* Muscular structure covered with an oral mucosa
* Muscle of tongue is attached to hyoid, mandible, hard palate and styloid process
* Two groups of muscles
* 1. Intrinsic muscless
* 2. Extrinsic muscles

Salivary Glands
* Parotid below your ear and over the masseter
* Submandibular is under lower edge of mandible
* Sublingual is deep to the tongue in floor of mouth
* All have ducts that empty into the oral cavity (exocrine glands)
* Wet food for easier swallowing
* Dissolves food for tasting
* Bicarbonate ions buffer acidic foods
* Helps build stronger enamel
* Chemical digestion begins with enzyme salivary

amylase & lingual lipase
* Also contains lysozyme ---helps destroy bacteria
* Protects mouth from infection with its rinsing action---1 to 1 and 1/2qts/day
* Cells in acini (clusters)
* Serous glands - cells secrete a watery fluid - parotid
* Mucous glands - cells (pale staining) secrete a slimy, mucus secretion
* Mixed glands secrete both mucus and serous fluids – submandibular & sublingual

* Increase salivation
* Stop salivation

Primary and Secondary Dentition


-grinding, tearing and shearing of food
-two main divisions: crown and root
-crown: above gumline/gingiva
-root: entry of nerves and blood vessels via the apical foramen
-neck – where crown and root meet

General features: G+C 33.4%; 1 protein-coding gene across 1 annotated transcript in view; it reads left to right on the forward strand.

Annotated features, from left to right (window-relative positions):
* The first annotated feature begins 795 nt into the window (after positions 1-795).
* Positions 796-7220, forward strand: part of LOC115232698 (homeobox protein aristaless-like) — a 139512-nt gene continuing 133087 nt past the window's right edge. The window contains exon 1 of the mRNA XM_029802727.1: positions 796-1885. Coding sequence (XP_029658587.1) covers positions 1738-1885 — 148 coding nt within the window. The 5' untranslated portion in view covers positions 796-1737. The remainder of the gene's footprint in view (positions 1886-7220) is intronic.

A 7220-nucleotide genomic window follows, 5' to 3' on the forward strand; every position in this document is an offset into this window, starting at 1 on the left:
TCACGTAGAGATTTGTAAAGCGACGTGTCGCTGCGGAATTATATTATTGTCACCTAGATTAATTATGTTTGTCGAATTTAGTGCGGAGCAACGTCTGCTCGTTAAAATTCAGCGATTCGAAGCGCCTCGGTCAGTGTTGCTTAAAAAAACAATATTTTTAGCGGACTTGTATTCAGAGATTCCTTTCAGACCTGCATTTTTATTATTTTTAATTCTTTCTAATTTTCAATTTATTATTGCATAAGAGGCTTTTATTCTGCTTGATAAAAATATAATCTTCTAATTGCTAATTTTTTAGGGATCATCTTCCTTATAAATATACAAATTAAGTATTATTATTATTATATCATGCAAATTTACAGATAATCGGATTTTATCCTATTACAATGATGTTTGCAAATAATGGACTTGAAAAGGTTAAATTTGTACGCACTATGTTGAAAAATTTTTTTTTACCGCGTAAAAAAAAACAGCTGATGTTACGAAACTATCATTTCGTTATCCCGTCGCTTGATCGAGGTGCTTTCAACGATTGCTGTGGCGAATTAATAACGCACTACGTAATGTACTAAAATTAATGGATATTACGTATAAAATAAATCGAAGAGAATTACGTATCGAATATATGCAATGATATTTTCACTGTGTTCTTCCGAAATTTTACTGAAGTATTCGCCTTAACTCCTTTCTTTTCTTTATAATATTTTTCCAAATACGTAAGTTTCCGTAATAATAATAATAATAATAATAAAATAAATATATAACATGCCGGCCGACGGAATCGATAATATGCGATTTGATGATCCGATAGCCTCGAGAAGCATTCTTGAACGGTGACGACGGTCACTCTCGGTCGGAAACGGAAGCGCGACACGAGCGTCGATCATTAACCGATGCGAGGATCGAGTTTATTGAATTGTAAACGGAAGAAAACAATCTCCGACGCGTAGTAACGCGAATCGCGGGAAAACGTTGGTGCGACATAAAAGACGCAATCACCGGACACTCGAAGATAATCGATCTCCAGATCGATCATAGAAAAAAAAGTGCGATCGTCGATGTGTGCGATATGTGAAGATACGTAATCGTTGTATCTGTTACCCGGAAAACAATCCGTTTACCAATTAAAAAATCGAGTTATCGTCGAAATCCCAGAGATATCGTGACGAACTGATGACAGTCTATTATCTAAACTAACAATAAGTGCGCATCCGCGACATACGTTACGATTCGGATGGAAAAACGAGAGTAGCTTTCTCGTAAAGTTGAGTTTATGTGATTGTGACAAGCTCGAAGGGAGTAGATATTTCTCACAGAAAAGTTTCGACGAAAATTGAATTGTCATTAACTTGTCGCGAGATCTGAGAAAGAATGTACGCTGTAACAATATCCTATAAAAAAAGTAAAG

-gingiva forms a seal at this area
-innermost layer - pulp (nerves/blood vessels)
-nerves and BVs enter the root and travel
through root canals to enter the pulp cavity

-outer covering of calcified connective tissue – dentin
-outermost layer - enamel
-dentin and enamel – made of calcium phosphate (similar to bone)

* Funnel-shaped tube extending from internal nares to the esophagus (posteriorly) and larynx (anteriorly)
* Skeletal muscle lined by mucous membrane
* Deglutition or swallowing is facilitated by saliva and mucus

* Collapsed muscular tube
* In front of vertebrae
* Posterior to trachea
* Posterior to the heart
* Pierces the diaphragm at hiatus
* Mucosa = stratified squamous
* Submucosa = large mucous glands
* Muscularis = upper 1/3 is skeletal, middle is mixed, lower 1/3 is smooth

Physiology of the Esophagus - Swallowing
* Voluntary phase---tongue pushes food to back of oral cavity
* Involuntary phase----pharyngeal stage
* Peristalsis pushes food down
* Travel time is 4-8 seconds for solids and 1 sec for liquids
* Lower sphincter relaxes as food approaches

Anatomy of Stomach
* Size when empty
* Muscularis – three layers of smooth muscle
* Parts of stomach
* Empties as small squirts of chyme leave the stomach through the pyloric valve

Histology of the Stomach - Mucosa
* simple columnar epithelium with embedded surface mucus cells
* lamina propria layer under the epithelium (areolar connective tissue) + muscularis mucosae (smooth muscle)
* along the mucosa – will find columns of secretory cells = gastric glands that open into the stomach lumen through gastric pits
* Hydrochloric acid (parietal cells) converts pepsinogen (from chief cells) to the enzyme pepsin = protein digestion
* Intrinsic factor (parietal cells)
* Gastrin hormone (G cell)

Anatomy of the Small Intestine
Small Intestine

* Structures that increase surface area

Small intestine - Mucosa
* Absorptive cells
* epithelial cells at the bottom of the villus form a gland = Intestinal gland
* Goblet cells – mucus production
* Enteroendocrine cells